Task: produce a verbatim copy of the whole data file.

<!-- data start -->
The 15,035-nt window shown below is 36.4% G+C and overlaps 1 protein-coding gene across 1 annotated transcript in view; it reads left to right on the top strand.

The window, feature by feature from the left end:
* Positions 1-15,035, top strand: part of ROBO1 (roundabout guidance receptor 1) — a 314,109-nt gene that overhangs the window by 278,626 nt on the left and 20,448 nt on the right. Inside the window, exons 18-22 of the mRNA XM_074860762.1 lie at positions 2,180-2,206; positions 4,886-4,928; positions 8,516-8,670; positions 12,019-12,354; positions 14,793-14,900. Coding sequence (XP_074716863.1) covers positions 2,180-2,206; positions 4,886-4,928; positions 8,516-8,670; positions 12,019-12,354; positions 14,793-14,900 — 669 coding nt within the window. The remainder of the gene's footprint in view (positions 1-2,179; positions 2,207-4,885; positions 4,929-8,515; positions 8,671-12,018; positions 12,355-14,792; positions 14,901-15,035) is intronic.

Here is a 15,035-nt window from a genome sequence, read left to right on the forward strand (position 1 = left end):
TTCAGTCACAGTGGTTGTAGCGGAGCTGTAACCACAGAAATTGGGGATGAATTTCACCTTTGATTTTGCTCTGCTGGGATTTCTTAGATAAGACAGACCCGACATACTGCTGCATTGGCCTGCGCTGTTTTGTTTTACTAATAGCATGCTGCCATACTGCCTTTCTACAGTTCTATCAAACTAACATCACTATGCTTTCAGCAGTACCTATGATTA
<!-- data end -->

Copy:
The 15,035-nt window shown below is 36.4% G+C and overlaps 1 protein-coding gene across 1 annotated transcript in view; it reads left to right on the top strand.

The window, feature by feature from the left end:
* Positions 1-15,035, top strand: part of ROBO1 (roundabout guidance receptor 1) — a 314,109-nt gene that overhangs the window by 278,626 nt on the left and 20,448 nt on the right. Inside the window, exons 18-22 of the mRNA XM_074860762.1 lie at positions 2,180-2,206; positions 4,886-4,928; positions 8,516-8,670; positions 12,019-12,354; positions 14,793-14,900. Coding sequence (XP_074716863.1) covers positions 2,180-2,206; positions 4,886-4,928; positions 8,516-8,670; positions 12,019-12,354; positions 14,793-14,900 — 669 coding nt within the window. The remainder of the gene's footprint in view (positions 1-2,179; positions 2,207-4,885; positions 4,929-8,515; positions 8,671-12,018; positions 12,355-14,792; positions 14,901-15,035) is intronic.

Here is a 15,035-nt window from a genome sequence, read left to right on the forward strand (position 1 = left end):
TTCAGTCACAGTGGTTGTAGCGGAGCTGTAACCACAGAAATTGGGGATGAATTTCACCTTTGATTTTGCTCTGCTGGGATTTCTTAGATAAGACAGACCCGACATACTGCTGCATTGGCCTGCGCTGTTTTGTTTTACTAATAGCATGCTGCCATACTGCCTTTCTACAGTTCTATCAAACTAACATCACTATGCTTTCAGCAGTACCTATGATTA